First, being in a relationship with a soulmate may be great at the beginning, but what if your soulmate changes significantly? What if to stay married to your soulmate you have to do things that you are utterly opposed to? In Emily Giffin’s novel Baby Proof, the lead character, Claudia, is totally against having babies and meets her soulmate Ben. On their first date she tells him she is totally against babies and he agrees. They are totally in sync in so many ways, and they get married. After a few years of blissful harmony, Ben totally changes and wants a baby. He even says that he will quit his job, stay at home, and do all the nighttime feedings. Still Claudia won’t even consider it as she thinks he is betraying the basis of their relationship by wanting a baby now. After all, their relationship was built on both of them never wanting any babies. They both become very unhappy, but she is not willing to change as she thinks he’s at fault. Only when someone says to her, that if Ben was really your soulmate, you would do anything to get him back as “that’s the nature of soulmates,” does she change. She realizes that soulmates overcome any obstacle to stay together. She has to face that either they are not soulmates or she should change to keep him as that is what soulmates do. She decides to change for him and is willing to have a baby for him.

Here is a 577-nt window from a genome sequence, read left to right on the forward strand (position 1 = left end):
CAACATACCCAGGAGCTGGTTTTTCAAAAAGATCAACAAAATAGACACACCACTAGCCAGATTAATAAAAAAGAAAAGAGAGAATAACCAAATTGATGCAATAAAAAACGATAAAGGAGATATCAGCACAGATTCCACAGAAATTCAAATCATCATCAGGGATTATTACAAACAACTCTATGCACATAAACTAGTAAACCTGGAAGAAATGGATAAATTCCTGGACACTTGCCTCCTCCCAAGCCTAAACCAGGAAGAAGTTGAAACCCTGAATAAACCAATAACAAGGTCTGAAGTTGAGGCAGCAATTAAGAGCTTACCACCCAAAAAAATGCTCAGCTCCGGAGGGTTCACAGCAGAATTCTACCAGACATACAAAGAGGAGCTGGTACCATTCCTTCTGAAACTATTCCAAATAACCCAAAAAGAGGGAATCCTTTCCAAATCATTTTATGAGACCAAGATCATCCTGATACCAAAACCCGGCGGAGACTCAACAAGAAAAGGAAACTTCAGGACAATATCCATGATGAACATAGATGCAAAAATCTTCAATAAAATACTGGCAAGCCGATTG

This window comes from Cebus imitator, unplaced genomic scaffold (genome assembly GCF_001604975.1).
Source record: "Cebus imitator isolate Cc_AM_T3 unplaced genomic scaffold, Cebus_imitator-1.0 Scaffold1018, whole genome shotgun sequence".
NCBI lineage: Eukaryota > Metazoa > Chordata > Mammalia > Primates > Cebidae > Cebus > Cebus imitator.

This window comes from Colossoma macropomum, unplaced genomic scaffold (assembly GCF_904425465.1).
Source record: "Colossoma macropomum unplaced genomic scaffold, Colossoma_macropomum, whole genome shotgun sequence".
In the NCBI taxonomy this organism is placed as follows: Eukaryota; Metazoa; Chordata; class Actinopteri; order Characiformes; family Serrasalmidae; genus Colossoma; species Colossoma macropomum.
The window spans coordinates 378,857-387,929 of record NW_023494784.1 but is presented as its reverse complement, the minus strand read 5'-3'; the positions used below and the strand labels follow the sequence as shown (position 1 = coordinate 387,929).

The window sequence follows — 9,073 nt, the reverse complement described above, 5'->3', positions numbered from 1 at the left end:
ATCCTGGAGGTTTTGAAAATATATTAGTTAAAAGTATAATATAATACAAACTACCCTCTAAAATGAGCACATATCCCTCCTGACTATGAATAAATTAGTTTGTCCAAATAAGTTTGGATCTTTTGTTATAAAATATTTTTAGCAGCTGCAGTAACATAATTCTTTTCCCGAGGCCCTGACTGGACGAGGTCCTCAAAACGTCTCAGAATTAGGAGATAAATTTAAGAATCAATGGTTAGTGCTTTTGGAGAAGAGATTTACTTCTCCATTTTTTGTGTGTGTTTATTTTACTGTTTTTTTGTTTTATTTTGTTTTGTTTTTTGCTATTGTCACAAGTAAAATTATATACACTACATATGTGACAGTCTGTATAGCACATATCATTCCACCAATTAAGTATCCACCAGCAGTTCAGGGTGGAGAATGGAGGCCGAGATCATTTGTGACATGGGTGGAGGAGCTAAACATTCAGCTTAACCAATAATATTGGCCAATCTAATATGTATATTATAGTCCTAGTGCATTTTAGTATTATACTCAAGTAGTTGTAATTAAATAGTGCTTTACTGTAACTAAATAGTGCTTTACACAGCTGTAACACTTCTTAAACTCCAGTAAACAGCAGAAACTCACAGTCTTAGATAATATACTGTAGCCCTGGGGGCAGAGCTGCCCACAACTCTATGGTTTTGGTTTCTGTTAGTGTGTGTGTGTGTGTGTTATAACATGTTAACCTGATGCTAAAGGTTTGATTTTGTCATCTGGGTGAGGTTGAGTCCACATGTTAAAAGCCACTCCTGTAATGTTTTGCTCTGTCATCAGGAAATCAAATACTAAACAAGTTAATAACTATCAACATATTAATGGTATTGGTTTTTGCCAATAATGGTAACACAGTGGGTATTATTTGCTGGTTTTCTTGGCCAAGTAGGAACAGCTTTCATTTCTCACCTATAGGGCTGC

People may think soulmates mean a Hollywood ending, but the Buddhists are so right when they say that everything changes. In the Emily Giffin novel, the husband changed significantly and if she wanted to keep him she would have to change too. Soulmates may mean you have found an enduring love, but it may also mean you have to make changes you never bargained for, changes that are so profound you never would have started the relationship had you known about them earlier.